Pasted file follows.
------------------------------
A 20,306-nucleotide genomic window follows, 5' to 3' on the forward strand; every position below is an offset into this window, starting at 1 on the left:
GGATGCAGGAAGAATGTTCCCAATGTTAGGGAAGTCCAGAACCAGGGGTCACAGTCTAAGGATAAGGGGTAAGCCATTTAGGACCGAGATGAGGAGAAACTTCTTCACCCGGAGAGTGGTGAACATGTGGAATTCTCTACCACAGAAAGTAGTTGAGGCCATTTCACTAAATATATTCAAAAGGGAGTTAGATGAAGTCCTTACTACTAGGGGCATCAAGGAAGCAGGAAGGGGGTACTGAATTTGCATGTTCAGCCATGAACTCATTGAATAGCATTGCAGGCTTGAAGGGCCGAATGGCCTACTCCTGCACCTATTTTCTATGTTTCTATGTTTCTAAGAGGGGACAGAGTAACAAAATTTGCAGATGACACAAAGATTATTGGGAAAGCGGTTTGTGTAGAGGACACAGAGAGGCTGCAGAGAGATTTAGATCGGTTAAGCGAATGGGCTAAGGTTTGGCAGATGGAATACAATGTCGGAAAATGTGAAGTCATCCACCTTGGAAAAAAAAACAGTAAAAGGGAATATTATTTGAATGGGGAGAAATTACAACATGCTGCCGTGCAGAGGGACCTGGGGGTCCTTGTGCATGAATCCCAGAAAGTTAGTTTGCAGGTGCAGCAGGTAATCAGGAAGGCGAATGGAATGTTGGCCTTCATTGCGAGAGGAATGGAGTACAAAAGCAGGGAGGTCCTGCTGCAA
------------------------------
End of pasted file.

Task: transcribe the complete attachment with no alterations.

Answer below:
A 20,306-nucleotide genomic window follows, 5' to 3' on the forward strand; every position below is an offset into this window, starting at 1 on the left:
GGATGCAGGAAGAATGTTCCCAATGTTAGGGAAGTCCAGAACCAGGGGTCACAGTCTAAGGATAAGGGGTAAGCCATTTAGGACCGAGATGAGGAGAAACTTCTTCACCCGGAGAGTGGTGAACATGTGGAATTCTCTACCACAGAAAGTAGTTGAGGCCATTTCACTAAATATATTCAAAAGGGAGTTAGATGAAGTCCTTACTACTAGGGGCATCAAGGAAGCAGGAAGGGGGTACTGAATTTGCATGTTCAGCCATGAACTCATTGAATAGCATTGCAGGCTTGAAGGGCCGAATGGCCTACTCCTGCACCTATTTTCTATGTTTCTATGTTTCTAAGAGGGGACAGAGTAACAAAATTTGCAGATGACACAAAGATTATTGGGAAAGCGGTTTGTGTAGAGGACACAGAGAGGCTGCAGAGAGATTTAGATCGGTTAAGCGAATGGGCTAAGGTTTGGCAGATGGAATACAATGTCGGAAAATGTGAAGTCATCCACCTTGGAAAAAAAAACAGTAAAAGGGAATATTATTTGAATGGGGAGAAATTACAACATGCTGCCGTGCAGAGGGACCTGGGGGTCCTTGTGCATGAATCCCAGAAAGTTAGTTTGCAGGTGCAGCAGGTAATCAGGAAGGCGAATGGAATGTTGGCCTTCATTGCGAGAGGAATGGAGTACAAAAGCAGGGAGGTCCTGCTGCAA